Introduction: Batik Xmas Wrapping Paper

Picture of Batik Xmas Wrapping Paper

Making your own Xmas Wrapping paper can give that extra special finish to any gift and I thought it would be fun to show how easy it can be to create your own unique gift wrap this year.

I'll be introducing you to batik printing on paper, using a variety of household printing tools and creative tips and ideas how to make your own successful designs to impress family and friends.

I'm inspired at the moment by Scandinavian patterns and colours and wanted my printed Xmas Wrap to show this influence as it always puts me in the mood for Christmas!

Step 1: Printing With Found Metal Objects.

Picture of Printing With Found Metal Objects.

You can find objects around the house that might have perfect pattern potential.

My favourite is the black metal curtain tie back, which gives these splendid Scandinavian style flower prints.

The metal waffle irons are also ideal for this sort of work if you can find them, used on their own or combined with each other to create larger patterns.

I'm using a flat bed frying pan which has a handy thermostatic control for heating the paraffin wax. Make sure you work in a well ventilated area, due to the wax fumes.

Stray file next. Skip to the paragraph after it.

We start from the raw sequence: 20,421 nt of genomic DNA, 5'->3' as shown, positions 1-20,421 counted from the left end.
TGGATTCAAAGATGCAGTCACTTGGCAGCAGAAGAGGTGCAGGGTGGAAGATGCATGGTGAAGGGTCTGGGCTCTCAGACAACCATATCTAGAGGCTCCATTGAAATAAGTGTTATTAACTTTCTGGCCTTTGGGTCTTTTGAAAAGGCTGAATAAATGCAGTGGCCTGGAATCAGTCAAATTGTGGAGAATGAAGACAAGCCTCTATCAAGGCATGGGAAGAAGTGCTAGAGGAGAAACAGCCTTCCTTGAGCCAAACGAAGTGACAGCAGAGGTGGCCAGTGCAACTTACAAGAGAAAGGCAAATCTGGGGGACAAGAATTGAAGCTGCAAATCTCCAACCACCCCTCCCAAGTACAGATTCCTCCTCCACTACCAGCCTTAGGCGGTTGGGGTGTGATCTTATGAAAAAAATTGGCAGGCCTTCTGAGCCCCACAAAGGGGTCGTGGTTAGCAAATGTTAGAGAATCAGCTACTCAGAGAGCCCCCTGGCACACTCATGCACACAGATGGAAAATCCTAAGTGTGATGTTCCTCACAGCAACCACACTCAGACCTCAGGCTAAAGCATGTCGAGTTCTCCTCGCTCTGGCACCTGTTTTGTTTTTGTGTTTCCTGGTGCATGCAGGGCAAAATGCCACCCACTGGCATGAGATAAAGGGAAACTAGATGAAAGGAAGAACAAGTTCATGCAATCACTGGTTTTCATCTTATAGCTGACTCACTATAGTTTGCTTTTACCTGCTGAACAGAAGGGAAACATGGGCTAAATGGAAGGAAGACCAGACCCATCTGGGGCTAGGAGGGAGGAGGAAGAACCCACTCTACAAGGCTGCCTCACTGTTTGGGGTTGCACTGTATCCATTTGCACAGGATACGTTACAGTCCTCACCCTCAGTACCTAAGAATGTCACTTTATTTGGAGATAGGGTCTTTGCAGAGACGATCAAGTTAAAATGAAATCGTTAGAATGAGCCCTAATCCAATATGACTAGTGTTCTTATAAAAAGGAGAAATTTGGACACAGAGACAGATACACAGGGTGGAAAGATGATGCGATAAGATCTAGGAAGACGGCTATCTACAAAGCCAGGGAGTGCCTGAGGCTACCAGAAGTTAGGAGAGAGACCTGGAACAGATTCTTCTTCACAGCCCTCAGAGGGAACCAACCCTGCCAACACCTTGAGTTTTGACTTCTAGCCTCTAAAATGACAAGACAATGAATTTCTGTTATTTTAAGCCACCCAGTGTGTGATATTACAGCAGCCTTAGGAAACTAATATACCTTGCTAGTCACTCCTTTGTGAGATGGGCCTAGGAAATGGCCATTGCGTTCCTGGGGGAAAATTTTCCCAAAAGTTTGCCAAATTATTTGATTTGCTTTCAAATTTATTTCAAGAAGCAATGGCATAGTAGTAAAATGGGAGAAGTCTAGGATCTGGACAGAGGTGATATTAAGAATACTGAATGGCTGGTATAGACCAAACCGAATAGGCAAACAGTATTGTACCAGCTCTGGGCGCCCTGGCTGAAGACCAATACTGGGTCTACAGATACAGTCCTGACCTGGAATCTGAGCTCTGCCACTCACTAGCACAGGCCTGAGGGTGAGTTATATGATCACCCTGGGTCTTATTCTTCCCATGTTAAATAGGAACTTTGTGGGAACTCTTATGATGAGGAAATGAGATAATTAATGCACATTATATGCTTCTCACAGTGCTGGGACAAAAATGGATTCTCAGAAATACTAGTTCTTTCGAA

You can experiment with different types of papers, but for this project I used inexpensive plain lining paper, the fish and chip variety, from a local scrapstore. The thin quality of this type of paper makes a good wax print and easy surface to absorb the dyes.

You can contact your local newspaper printers for inexpensive end of rolls too.

Step 2: Printing With Lino

Picture of Printing With Lino

If you have a small amount of craft lino, available from most craft shops, you can create your own simple patterns for printing.

First warm up your lino which will then make it easier to cut with a craft knife or lino cutting tool. I glued these lino squares on to blocks of wood to make it easier for printing.

If you fill the wax heater with too much wax you can easily transfer too much wax and spoil your printing. It can take a bit of practise to get some sort of regular repetition.Shaking off any excess wax between each stamp will avoid carrying too much wax and achieve clearer prints.

I also use a square of felt in the bottom of my wax pan to act as a soft printing pad and keep the printing tools from sitting on the bare metal of the pan. I add just enough wax to cover the felt so it looks just saturated..

Step 3: Printing With Wooden Blocks and Metal 'Tjaps'

Picture of Printing With Wooden Blocks and Metal 'Tjaps'

Wooden blocks can sometimes be found for sale in craft shops, this one has lovely tree patterns that I thought would be good with the Xmas theme.

The metal 'tjaps' are from Indonesia. I can get multiply prints from one dip in the wax as the metal retains the heat for much longer.

Try your first prints on a bit of spare paper to check the quality of the print.

Step 4: Painting the Waxed Papers

Picture of Painting the Waxed Papers

I wanted to keep a simple Xmas colour theme and chose a red dye which I mixed up from a powder with water and applied with a brush/Sponge.

This dye is called Procion dye which I also use for dyeing cotton fabric, but you could experiment with watered down acrylic paints or inks.

This type of dye is available from textile suppliers like Dharma Trading in the USA or George Weil and Sons in the UK or from most good craft suppliers.